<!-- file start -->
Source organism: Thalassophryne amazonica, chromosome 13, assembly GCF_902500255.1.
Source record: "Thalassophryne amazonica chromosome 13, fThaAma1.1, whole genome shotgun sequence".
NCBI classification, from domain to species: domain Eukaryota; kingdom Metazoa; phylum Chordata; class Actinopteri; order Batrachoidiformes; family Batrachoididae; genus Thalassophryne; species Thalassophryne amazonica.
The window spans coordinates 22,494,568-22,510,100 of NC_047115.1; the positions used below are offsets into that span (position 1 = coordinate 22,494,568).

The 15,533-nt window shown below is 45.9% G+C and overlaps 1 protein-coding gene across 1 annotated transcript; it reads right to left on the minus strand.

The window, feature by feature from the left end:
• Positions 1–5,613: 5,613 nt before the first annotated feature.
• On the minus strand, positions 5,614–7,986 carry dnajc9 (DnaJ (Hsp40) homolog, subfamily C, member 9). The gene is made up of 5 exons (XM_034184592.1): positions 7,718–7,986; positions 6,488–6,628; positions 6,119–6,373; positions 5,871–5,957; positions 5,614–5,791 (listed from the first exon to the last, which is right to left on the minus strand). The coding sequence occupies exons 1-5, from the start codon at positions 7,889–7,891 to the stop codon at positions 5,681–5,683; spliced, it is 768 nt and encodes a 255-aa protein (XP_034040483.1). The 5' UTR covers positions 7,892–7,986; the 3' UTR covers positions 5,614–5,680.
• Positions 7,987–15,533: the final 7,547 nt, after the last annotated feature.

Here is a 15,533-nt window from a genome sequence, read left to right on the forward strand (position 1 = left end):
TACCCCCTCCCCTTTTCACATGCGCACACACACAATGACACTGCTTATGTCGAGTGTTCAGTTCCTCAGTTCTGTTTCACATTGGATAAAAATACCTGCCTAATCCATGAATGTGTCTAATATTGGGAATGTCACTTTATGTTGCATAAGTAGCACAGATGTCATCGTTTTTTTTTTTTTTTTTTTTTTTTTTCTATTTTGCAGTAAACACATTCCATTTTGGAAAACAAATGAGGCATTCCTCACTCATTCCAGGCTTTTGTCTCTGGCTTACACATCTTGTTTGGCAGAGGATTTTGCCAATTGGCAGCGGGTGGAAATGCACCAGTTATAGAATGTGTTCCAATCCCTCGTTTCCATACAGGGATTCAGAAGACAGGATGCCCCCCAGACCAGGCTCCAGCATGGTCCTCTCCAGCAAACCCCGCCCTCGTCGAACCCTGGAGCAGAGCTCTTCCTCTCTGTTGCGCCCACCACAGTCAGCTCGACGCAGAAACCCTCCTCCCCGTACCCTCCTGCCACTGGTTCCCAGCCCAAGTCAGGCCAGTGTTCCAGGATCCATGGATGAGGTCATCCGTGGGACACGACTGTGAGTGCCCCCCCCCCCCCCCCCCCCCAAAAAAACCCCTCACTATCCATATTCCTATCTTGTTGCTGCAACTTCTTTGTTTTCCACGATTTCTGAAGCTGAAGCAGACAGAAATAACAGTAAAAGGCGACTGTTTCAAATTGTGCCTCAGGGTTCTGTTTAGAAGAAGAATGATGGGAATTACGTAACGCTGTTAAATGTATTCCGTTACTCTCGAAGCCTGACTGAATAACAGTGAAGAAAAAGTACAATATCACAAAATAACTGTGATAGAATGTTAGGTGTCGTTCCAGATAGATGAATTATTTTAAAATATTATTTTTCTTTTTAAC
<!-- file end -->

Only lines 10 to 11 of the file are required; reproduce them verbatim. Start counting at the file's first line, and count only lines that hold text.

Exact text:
Here is a 15,533-nt window from a genome sequence, read left to right on the forward strand (position 1 = left end):
TACCCCCTCCCCTTTTCACATGCGCACACACACAATGACACTGCTTATGTCGAGTGTTCAGTTCCTCAGTTCTGTTTCACATTGGATAAAAATACCTGCCTAATCCATGAATGTGTCTAATATTGGGAATGTCACTTTATGTTGCATAAGTAGCACAGATGTCATCGTTTTTTTTTTTTTTTTTTTTTTTTTTCTATTTTGCAGTAAACACATTCCATTTTGGAAAACAAATGAGGCATTCCTCACTCATTCCAGGCTTTTGTCTCTGGCTTACACATCTTGTTTGGCAGAGGATTTTGCCAATTGGCAGCGGGTGGAAATGCACCAGTTATAGAATGTGTTCCAATCCCTCGTTTCCATACAGGGATTCAGAAGACAGGATGCCCCCCAGACCAGGCTCCAGCATGGTCCTCTCCAGCAAACCCCGCCCTCGTCGAACCCTGGAGCAGAGCTCTTCCTCTCTGTTGCGCCCACCACAGTCAGCTCGACGCAGAAACCCTCCTCCCCGTACCCTCCTGCCACTGGTTCCCAGCCCAAGTCAGGCCAGTGTTCCAGGATCCATGGATGAGGTCATCCGTGGGACACGACTGTGAGTGCCCCCCCCCCCCCCCCCCCCCAAAAAAACCCCTCACTATCCATATTCCTATCTTGTTGCTGCAACTTCTTTGTTTTCCACGATTTCTGAAGCTGAAGCAGACAGAAATAACAGTAAAAGGCGACTGTTTCAAATTGTGCCTCAGGGTTCTGTTTAGAAGAAGAATGATGGGAATTACGTAACGCTGTTAAATGTATTCCGTTACTCTCGAAGCCTGACTGAATAACAGTGAAGAAAAAGTACAATATCACAAAATAACTGTGATAGAATGTTAGGTGTCGTTCCAGATAGATGAATTATTTTAAAATATTATTTTTCTTTTTAAC